Grandparents Raising Grandchildren Opioid Study (Amendment#584) - Expends $50,000 for a study on opioid use in the Commonwealth specifically related to the impact opioid use has had on grandparents and other relatives raising children whose parents are addicted to opioids.

Protecting Victims and Witnesses from Violent Offenders (Amendment #375) – Expends $100,000 to Massachusetts Office of Victims Assistance (MOVA) for training programs for victim witness advocates in district attorneys’ office throughout the Commonwealth. MOVA advances the rights of crime victims and witnesses by providing outreach and education, policy advocacy, policy and program development, legislative advocacy, grants management and service referrals.

Addiction Prevention Programs in Schools (Amendment #275) – Expends $50,000 for Calmer Choice, an innovative Cape-based non-profit, to offer substance abuse prevention programs in school districts on Cape Cod.

Naloxone Bulk Purchase for Cape Cod (Amendment #611) – Provides $20,000 to Barnstable County Human Services to fund a bulk purchase of naloxone/Narcan, for distribution to public safety agencies and non-profits on Cape Cod and the Islands. This revenue will provide close to 300 life-saving doses of Narcan.

Dukes County Substance Abuse Program (Amendment #661) – Provides $40,000 in the Bureau of Substance Addiction Services line item for the Dukes County substance misuse and detox program, which is run by Martha’s Vineyard Community Services (MVCS,) to provide medically assisted treatment to Islanders.

Shelter for the Chronically Homeless (Amendment #632) – Expends $45,000 to the Barnstable Police Department Community Impact Unit for an emergency shelter program to shelter homeless individuals during weather related emergencies. 20 lives were saved last winter due to the support of funding for emergency shelters.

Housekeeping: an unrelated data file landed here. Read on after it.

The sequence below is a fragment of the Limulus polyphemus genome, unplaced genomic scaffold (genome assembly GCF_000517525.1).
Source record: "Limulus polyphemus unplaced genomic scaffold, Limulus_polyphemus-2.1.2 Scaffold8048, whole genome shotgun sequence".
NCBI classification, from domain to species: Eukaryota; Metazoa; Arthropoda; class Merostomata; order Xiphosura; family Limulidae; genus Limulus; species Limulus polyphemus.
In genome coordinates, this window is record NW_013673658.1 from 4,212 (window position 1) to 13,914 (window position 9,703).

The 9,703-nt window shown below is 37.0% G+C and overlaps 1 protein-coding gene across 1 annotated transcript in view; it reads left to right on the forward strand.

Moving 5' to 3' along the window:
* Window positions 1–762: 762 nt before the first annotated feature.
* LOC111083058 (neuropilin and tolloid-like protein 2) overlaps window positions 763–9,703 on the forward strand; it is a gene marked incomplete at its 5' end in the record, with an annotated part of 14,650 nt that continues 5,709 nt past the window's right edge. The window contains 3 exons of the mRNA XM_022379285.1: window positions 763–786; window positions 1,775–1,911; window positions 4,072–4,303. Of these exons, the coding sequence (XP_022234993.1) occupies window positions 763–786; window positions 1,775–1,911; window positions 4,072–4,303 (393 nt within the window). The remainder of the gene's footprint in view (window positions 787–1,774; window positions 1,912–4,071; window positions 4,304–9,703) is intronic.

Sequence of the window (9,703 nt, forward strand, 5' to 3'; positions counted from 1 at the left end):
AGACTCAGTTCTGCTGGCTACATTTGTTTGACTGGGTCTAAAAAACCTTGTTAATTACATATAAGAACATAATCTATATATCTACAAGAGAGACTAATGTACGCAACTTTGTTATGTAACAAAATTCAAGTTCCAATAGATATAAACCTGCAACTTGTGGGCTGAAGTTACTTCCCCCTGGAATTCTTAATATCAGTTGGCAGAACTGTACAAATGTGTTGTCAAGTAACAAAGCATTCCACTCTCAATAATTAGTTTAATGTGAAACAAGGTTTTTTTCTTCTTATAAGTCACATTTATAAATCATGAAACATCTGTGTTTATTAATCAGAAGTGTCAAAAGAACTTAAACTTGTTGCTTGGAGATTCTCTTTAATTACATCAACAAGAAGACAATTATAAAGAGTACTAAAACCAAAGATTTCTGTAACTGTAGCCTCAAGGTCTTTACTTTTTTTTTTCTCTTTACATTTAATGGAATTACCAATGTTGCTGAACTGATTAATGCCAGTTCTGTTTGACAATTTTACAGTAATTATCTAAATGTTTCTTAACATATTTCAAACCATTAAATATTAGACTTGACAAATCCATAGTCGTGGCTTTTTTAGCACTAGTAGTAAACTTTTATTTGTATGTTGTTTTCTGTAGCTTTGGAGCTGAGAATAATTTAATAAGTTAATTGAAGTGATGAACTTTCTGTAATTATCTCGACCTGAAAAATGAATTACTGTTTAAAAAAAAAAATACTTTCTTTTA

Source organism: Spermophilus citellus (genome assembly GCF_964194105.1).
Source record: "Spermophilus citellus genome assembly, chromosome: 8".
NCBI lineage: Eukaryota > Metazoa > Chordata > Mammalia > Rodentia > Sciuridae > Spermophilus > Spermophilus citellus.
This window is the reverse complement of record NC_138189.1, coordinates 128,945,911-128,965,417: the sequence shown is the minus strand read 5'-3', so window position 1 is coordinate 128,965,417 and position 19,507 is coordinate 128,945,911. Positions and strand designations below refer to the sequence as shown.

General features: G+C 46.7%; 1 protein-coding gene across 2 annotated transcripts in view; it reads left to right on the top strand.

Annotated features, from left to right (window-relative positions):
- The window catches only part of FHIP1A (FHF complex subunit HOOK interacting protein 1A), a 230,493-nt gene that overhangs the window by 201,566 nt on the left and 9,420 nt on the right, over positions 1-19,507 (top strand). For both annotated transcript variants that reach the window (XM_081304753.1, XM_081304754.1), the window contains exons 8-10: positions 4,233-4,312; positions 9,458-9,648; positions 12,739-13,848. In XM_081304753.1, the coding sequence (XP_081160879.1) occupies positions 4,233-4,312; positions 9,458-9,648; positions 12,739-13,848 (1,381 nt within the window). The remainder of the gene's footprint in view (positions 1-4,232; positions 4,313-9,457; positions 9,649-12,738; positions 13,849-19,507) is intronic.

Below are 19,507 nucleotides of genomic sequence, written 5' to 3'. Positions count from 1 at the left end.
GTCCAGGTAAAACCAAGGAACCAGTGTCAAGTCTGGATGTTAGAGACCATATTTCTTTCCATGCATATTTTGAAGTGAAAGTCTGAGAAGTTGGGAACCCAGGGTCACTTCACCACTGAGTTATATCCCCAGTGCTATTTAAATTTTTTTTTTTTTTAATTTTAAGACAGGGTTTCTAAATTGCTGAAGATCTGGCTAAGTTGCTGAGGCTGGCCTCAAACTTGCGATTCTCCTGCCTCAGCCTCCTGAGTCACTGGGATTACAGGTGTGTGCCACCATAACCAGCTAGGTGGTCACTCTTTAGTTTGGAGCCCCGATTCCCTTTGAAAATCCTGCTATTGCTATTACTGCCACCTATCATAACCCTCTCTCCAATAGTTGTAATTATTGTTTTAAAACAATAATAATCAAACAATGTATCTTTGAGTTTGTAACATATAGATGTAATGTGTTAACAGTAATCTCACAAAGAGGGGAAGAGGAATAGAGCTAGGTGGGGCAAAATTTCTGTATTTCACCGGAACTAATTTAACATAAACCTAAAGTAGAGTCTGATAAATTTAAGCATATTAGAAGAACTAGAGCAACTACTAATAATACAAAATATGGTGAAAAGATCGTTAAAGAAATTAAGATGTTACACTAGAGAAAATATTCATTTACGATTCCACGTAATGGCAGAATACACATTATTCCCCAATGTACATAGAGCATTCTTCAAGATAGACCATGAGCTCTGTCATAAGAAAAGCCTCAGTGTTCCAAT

Children's Advocacy Centers (Amendment #591) – Requires level funding for all Children's Advocacy Centers that were funded through earmarks in FY19. Children Advocacy Centers specializes in comprehensive services for children who are the victims of child abuse. These include: Children's Cove of Barnstable County; Children's Advocacy Center of Worcester County; Children's Advocacy Center of Bristol County; Plymouth County Children's Advocacy Center; and Children's Advocacy Center of Suffolk County, Inc. Children’s Cove of Barnstable County will receive $140,000.

Regional Parity for Fire Training (Amendment #1093) – Provides $100,000 for the Barnstable County Fire and Rescue Training Academy for the relocation of the Academy to Joint Base Cape Cod. It is the only training academy available to firefighters on the Cape and Islands and is essential to providing continuing education for fire departments, as well as training new recruits.

Mental Health